"Generally when you've been No. 1 you feel there's no other way. You think, "I don't want to be in this game unless I'm the best.' Then you find out how much you really just love to play. You know you're not going to win as much, but you're still capable of winning tournaments and maybe a major title here and there.

"If you can come to grips with that, and just play because it's a game and you know you love it and you enjoy entertaining people, then you can keep going," King went on. "But you have to go through that transitional period."

King has made her decision. She is playing well again at 36, determined to devote full effort to tennis one more time after three knee operations and surgery on her heel 17 months ago.

"I just feel that it's temporary and it's better to go for it when you can because eventually you get to an age when you can't be out there even if you want to be," she said. "It's a physical profession. That's something athletes have to come to grips with and I think it's important not to have any regrets later on. Most things in life you can put aside and come back to later. Not sports. I think that's what makes us jocks so insecure sometimes."

King thinks that Evert has several more years of exceptional tennis in her, but that she has been shell-shocked for the first time in her career. She has seen the future, and it looks like Tracy Austin -- waves of terrible tots with strong legs, and stronger wills, able to hit for hours from the baseline without making a mistake, two-fisted on the backhand, as was the teen-age Evert.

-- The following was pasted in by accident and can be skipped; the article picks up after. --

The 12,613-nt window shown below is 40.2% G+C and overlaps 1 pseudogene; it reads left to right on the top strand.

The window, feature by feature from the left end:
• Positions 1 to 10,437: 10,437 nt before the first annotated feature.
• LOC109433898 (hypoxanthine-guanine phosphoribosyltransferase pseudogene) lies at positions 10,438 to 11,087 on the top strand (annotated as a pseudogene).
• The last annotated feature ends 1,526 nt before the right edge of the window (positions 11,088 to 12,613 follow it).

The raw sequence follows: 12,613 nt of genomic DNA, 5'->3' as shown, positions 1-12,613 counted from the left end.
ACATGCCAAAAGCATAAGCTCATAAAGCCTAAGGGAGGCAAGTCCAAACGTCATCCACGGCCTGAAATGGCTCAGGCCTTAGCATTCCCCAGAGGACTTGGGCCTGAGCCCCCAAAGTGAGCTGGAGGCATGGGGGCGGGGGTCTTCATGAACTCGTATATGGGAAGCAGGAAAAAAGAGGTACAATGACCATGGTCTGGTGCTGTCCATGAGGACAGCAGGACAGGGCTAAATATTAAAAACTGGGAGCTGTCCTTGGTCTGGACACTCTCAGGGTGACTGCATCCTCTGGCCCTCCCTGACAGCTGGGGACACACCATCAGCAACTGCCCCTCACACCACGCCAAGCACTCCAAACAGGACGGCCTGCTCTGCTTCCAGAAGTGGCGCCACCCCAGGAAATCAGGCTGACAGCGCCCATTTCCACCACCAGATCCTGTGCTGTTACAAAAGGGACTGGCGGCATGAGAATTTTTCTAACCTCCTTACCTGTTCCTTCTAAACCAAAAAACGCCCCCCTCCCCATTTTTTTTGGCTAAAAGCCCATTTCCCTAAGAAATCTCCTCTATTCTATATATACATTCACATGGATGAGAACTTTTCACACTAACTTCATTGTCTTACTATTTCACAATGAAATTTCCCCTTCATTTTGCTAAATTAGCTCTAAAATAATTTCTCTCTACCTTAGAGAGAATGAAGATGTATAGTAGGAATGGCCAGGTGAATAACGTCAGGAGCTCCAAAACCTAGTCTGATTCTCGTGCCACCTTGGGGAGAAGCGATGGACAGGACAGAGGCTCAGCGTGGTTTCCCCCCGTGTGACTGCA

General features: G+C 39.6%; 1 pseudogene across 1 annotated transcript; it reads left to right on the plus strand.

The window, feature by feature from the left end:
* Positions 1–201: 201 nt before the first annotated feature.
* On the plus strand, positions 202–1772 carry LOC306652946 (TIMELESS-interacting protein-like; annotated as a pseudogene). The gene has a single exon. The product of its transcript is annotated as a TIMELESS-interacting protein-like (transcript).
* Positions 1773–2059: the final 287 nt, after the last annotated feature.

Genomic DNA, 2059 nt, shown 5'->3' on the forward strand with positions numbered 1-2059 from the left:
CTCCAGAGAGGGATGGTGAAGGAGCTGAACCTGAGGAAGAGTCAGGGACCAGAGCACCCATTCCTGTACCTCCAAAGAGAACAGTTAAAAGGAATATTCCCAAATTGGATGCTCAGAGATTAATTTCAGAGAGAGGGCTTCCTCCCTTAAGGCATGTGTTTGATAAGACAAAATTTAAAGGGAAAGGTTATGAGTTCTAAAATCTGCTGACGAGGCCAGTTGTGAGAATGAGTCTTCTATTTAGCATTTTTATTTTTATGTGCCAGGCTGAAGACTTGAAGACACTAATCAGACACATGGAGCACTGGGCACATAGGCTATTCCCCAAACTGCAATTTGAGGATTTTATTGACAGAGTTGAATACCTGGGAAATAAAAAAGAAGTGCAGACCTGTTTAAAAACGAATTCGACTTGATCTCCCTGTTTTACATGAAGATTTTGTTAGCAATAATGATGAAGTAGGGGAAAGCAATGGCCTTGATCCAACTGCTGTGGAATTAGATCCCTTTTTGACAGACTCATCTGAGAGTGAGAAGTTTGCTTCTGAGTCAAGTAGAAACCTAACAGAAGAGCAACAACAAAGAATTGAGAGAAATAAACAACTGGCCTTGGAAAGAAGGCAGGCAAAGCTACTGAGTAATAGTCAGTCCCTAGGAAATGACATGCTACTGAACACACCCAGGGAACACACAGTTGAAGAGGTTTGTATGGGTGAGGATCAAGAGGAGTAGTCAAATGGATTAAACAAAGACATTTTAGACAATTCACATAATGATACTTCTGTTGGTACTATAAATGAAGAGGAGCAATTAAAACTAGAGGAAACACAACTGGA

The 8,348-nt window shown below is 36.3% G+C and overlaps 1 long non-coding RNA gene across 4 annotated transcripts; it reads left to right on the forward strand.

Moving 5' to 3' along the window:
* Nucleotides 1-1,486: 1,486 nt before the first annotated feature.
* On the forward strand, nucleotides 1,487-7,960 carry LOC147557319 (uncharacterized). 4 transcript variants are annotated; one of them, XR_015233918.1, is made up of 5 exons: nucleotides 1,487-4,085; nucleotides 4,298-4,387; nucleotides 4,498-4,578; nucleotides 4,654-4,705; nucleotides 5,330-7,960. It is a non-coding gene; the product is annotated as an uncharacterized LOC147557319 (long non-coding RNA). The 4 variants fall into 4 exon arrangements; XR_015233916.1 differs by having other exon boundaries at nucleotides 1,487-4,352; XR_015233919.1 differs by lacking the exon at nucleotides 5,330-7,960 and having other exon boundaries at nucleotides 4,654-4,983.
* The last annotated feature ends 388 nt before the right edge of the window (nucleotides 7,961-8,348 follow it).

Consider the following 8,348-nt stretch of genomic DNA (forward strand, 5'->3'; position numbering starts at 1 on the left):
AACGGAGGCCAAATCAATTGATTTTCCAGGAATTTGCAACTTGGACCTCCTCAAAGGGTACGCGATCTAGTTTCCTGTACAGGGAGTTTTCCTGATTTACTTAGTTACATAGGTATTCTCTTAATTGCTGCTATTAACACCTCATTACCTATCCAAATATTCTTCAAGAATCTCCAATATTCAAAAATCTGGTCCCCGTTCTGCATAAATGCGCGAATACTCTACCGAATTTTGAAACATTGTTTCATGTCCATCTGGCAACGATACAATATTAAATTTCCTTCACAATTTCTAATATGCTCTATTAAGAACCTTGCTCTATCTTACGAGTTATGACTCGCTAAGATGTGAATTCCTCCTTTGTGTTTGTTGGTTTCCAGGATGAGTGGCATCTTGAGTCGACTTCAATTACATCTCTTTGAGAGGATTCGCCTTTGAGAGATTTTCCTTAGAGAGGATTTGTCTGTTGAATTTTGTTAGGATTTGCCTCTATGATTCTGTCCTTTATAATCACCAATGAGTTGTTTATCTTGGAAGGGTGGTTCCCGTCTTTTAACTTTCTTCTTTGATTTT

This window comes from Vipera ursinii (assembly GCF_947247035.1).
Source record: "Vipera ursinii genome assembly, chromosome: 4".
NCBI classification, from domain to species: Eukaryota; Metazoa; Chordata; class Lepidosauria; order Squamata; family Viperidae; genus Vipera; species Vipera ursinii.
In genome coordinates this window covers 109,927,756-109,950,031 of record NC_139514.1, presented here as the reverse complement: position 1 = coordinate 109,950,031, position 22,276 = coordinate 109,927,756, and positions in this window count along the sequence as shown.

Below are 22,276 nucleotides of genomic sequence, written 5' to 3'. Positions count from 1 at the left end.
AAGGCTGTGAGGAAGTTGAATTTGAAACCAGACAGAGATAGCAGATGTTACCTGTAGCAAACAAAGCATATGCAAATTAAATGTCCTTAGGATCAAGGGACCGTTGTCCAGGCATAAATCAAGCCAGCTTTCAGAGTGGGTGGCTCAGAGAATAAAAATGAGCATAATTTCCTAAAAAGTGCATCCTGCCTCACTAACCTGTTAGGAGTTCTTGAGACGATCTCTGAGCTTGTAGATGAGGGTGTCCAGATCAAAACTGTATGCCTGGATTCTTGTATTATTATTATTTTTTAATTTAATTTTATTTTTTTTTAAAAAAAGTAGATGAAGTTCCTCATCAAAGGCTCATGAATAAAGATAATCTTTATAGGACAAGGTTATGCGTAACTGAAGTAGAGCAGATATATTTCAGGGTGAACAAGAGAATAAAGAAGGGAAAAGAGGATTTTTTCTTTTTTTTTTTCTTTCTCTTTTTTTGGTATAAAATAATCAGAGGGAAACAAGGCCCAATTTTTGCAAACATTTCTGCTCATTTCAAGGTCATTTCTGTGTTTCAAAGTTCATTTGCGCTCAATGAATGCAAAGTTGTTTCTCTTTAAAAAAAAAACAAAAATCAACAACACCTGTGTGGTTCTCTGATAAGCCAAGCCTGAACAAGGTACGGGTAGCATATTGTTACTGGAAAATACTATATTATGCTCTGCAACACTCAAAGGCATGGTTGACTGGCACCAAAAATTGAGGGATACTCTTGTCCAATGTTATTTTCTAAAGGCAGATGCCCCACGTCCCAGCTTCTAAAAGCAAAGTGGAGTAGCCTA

"It only takes one kid to wake up, one person with your own style who can beat you at your own game, and all of a sudden it hits you that a new generation has arrived that's going to be just as good, if not better, than you were," says King.

"It takes time for a person to accept that but Chris should see that she caused it. She was a great example to all those kids who are coming along. I tell her: You're the cause, and the kids are the effect.